Date of Award
Doctor of Philosophy (PhD)
Health Outcomes and Policy Research
Csaba P. Kovesdy, MD
Oguz Akbilgic, PhD Justin Gatwood, PhD Keiichi Sumida, PhD Fridtjof Thomas, PhD
chronic kidney disease, dialysis, outcomes, potassium, retrospective
Background: The kidneys play a crucial role in maintaining homeostasis of serum potassium levels (K+). Patients with advanced chronic kidney disease (CKD) are at a higher risk of experiencing dyskalemia events (i.e. hyper- and hypokalemia; especially the former) and thus future adverse outcomes. Currently, there is a dearth of literature on prediction models for hyperkalemia and the effects of dyskalemia on outcomes such as incidence of ischemic stroke and short-term hospital/emergency room (ER) utilization in an advanced CKD population transitioning to dialysis. Objectives: Using a nationally representative sample of US veterans with advanced CKD transitioning to dialysis, in the pre-dialysis period we studied the following aims: Aim 1) Develop and validate a prediction model for predicting hyperkalemia in individual patients; Aim 2) Examine the association of dyskalemias with time to first ischemic stroke; Aim 3) Examine the association of dyskalemias with time to short-term hospital/ER utilization. Methods: A retrospective cohort analysis of the Transition of Care in Chronic Kidney Disease cohort (n=102,477), a nationally representative sample of US veterans with advanced CKD transitioning to dialysis between October 1, 2007 through March 31, 2015 identified from the United States Renal Data System was conducted. Across the three study aims, we identified patients with an initial selection criterion (prior to dialysis initiation) of two estimated glomerular filtration rate (eGFR) of /min/1.73m2 90-365 days apart (second eGFR as index); at least one-year each of baseline period (prior to index) and follow-up period (following index but prior to dialysis initiation); and at least one K+ measurement each in the baseline and follow-up period. For each study aim, further inclusion criteria were used to yield a final sample size of 21,654, 21,357, and 21,366 for aim 1, aim 2, and aim 3, respectively. For Aim 1 (Chapter 2), we compared the performance (area under the receiver operating curve [AUROC]) of different machine learning methods including logistic regression (LR), random forest, extreme gradient boosting, and support vector machines using geographical splitting (for creating training and test set) with 10-fold cross validation to predict the outcome of hyperkalemia (K+ >5.5 mEq/L). The method that yielded the best performance was used to build a reduced model with 10 predictors to develop a patient-level hyperkalemia risk score. For Aim 2 (Chapter 3), we assessed the association of baseline time-averaged K+ levels (distant exposure) and time-updated K+ levels (acute exposure) (both categorized as hypokalemia [K+ 5.5 mEq/L] and referent [3.5 mEq/L ≤ K+ ≤ 5.5 mEq/L]) with time to first ischemic stroke using Cox regression models. Finally, for Aim 3 (Chapter 4), we assessed the association of time-updated outpatient K+ levels (categorized as hypokalemia [K+ 5.5 mEq/L] and referent [3.5 mEq/L ≤ K+ ≤ 5.5 mEq/L]) with hospital/ER utilization (as separate events) using generalized estimating equations. Across all the three study aims (Aim 1, 2, and 3) several different sensitivity analyses were conducted to test the robustness of the results. Results: Across the analytic samples (Aim 1, 2, and 3), the mean age was 69 years, ~98% were males; ~28% were African Americans, ~69% had diabetes mellitus, and the one-year baseline averaged K+ was 4.5 mEq/L. In aim 1 (n=21,654), the LR model yielded the best performance with an average AUROC (95% confidence interval [CI]) of 0.765 (0.756-0.774) (training set) and 0.763 (0.753-0.771) (test set) using the geographical splitting with 10-fold cross validation. Using the LR method, the top 10 predictors identified were K+ value prior to index, age, having at least 1 K+ >5.5 mEq/L in the baseline, index eGFR, baseline averaged SBP, baseline averaged HCO3-, number of K+ counts, thiazide use, number of outpatient visits, and NSAIDs use in baseline. The LR parameter estimates for the above listed predictors were used to develop a patient-level risk score for predicting hyperkalemia. In aim 2 (n=21,357), hypokalemia (distant exposure) was associated with higher risk of ischemic stroke (hazard ratio [HR]; 95 % CI: 1.35, 1.01-1.81). Conversely, hyperkalemia (acute exposure) was associated with a lower risk of ischemic stroke (HR; 95% CI: 0.82, 0.68-0.98). Finally, in aim 3 (n=21,366) using outpatient K+ levels, both hyperkalemia (odds ratio [OR]; 95% CI: 2.04; 1.88-2.21) and hypokalemia (OR; 95% CI: 1.66; 1.48-1.86) were associated with higher risk of hospital visit within 2 calendar days of outpatient K+ measurement. Similarly, both hyperkalemia (OR; 95% CI: 1.83; 1.65-2.03) and hypokalemia (OR; 95% CI: 1.24; 1.07-1.44) were associated with higher risk of ER visit within 2 calendar days of outpatient K+ measurement. Across all the three study aims, the results were robust to various sensitivity analysis. Conclusion: In an advanced CKD population transitioning to dialysis, in the pre-dialysis period, we developed an internally valid model for predicting hyperkalemia. We observed that hypokalemia as a chronic exposure is associated with higher risk of ischemic stroke and hyperkalemia as an acute exposure is associated with lower risk of ischemic stroke. Finally, both hyper- and hypokalemia are associated with higher risk of short-term hospital/ER visits. Further studies are needed to externally validate the hyperkalemia risk prediction model; understand the mechanisms underlying the association of dyskalemias with stroke; and expand on the association of dyskalemias with short-term hospital/ER visits by including cost as an outcome.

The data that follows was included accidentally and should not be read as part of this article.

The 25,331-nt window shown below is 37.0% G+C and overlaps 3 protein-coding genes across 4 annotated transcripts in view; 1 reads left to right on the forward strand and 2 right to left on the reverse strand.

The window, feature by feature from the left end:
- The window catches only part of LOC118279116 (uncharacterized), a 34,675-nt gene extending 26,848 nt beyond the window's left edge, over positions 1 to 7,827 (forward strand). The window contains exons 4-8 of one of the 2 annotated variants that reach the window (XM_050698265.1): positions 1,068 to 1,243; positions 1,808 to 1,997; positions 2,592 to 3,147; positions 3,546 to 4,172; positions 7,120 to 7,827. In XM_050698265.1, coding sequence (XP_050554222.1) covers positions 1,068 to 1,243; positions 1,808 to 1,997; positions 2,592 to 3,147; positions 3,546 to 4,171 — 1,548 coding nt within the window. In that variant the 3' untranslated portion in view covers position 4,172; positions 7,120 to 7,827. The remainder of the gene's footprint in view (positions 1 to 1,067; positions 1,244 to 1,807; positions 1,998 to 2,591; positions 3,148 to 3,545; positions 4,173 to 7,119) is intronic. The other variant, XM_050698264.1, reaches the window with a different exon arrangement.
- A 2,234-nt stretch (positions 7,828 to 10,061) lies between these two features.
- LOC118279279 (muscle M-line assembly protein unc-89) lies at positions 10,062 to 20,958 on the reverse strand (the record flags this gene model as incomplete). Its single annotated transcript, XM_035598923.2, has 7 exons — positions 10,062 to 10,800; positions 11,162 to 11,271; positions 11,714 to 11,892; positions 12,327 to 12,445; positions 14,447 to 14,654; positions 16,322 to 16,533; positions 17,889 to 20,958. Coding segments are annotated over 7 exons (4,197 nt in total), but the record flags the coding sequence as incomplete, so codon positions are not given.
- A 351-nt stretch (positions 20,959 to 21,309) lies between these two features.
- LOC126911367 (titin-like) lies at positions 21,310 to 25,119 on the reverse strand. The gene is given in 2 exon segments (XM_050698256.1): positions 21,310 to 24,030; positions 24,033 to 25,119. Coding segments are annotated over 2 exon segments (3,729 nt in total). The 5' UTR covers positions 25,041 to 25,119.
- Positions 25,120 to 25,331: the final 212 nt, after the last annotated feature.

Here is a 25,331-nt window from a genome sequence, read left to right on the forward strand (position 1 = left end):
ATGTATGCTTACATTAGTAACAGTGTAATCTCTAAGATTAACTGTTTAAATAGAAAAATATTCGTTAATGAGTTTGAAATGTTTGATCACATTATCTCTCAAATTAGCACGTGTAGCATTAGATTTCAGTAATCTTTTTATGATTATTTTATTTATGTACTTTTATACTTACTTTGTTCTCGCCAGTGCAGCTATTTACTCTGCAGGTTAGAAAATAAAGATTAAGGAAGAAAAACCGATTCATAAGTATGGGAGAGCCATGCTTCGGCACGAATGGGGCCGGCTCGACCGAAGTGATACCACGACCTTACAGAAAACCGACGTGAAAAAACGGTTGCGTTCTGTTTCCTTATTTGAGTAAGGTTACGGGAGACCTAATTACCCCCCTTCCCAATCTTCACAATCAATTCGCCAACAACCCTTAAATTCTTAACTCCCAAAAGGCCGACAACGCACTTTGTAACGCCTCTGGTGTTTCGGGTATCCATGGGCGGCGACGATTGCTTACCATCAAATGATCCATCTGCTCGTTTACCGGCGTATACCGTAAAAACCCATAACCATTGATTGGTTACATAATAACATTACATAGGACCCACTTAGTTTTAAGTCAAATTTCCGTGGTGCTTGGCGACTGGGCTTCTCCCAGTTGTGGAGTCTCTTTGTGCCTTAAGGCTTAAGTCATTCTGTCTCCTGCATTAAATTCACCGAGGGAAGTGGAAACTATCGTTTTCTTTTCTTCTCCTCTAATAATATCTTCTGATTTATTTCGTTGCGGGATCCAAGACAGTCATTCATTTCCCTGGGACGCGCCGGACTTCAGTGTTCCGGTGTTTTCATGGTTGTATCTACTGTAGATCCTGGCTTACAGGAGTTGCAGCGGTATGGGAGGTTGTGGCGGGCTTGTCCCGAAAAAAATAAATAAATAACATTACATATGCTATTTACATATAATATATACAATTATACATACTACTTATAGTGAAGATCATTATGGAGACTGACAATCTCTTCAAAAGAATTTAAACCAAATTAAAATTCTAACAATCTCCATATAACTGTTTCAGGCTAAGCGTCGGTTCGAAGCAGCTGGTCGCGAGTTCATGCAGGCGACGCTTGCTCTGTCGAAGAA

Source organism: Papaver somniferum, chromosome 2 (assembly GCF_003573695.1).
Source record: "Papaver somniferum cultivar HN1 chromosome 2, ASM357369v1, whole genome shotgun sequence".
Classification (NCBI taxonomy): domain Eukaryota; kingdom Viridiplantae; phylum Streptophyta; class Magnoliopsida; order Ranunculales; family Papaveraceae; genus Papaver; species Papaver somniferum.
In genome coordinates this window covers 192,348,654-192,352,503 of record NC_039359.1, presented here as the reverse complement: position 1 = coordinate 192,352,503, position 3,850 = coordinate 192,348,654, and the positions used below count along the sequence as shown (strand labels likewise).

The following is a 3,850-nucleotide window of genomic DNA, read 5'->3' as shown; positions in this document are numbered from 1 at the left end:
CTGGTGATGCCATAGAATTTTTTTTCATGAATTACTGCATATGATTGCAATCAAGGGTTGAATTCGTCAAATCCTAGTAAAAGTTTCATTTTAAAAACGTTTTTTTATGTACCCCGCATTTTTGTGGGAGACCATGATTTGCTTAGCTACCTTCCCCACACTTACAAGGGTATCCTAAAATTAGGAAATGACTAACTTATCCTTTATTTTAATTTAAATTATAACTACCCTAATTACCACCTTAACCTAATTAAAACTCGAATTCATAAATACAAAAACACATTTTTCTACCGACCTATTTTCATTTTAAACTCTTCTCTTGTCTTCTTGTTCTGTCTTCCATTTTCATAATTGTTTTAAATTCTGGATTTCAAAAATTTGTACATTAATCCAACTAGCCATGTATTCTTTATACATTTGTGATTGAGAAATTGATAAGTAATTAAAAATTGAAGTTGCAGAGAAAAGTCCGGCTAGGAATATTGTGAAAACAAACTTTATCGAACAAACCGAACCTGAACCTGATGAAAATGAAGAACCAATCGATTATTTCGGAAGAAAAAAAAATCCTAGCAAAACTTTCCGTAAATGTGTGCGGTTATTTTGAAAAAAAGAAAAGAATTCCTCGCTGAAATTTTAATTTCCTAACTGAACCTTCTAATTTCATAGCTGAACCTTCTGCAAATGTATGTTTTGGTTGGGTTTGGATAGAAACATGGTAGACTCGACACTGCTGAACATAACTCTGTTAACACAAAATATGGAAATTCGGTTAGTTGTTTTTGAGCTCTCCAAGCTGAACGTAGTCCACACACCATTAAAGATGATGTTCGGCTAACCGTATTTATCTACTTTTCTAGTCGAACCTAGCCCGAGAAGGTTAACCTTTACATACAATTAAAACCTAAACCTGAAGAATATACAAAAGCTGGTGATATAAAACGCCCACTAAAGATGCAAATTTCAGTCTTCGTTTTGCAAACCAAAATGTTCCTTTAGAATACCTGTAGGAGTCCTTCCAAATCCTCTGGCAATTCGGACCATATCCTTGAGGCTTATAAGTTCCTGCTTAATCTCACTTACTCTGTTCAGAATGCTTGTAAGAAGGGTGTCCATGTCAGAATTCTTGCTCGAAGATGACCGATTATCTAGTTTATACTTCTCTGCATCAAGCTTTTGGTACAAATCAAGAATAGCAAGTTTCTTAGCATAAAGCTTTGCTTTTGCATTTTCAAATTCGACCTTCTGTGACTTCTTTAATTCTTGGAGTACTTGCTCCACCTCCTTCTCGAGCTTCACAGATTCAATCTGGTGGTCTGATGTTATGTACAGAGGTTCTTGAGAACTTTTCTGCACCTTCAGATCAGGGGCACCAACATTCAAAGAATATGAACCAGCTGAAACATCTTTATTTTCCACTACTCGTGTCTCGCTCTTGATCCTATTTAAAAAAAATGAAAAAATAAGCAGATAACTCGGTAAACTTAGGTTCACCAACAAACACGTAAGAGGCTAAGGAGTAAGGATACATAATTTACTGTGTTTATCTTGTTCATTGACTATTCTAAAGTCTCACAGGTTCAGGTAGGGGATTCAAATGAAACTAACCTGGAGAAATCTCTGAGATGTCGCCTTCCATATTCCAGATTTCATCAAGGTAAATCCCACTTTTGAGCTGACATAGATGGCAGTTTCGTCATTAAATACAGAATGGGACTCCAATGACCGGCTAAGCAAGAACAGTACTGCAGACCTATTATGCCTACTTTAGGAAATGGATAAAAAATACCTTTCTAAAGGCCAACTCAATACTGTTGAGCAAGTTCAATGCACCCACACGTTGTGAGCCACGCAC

Dashputre, Ankur (https://orcid.org/0000-0003-0898-959X), "Predictors of Hyperkalemia and Outcomes of Dyskalemia in US Veterans with Advanced Chronic Kidney Disease Transitioning to Dialysis" (2022). Theses and Dissertations (ETD). Paper 589. http://dx.doi.org/10.21007/etd.cghs.2022.0590.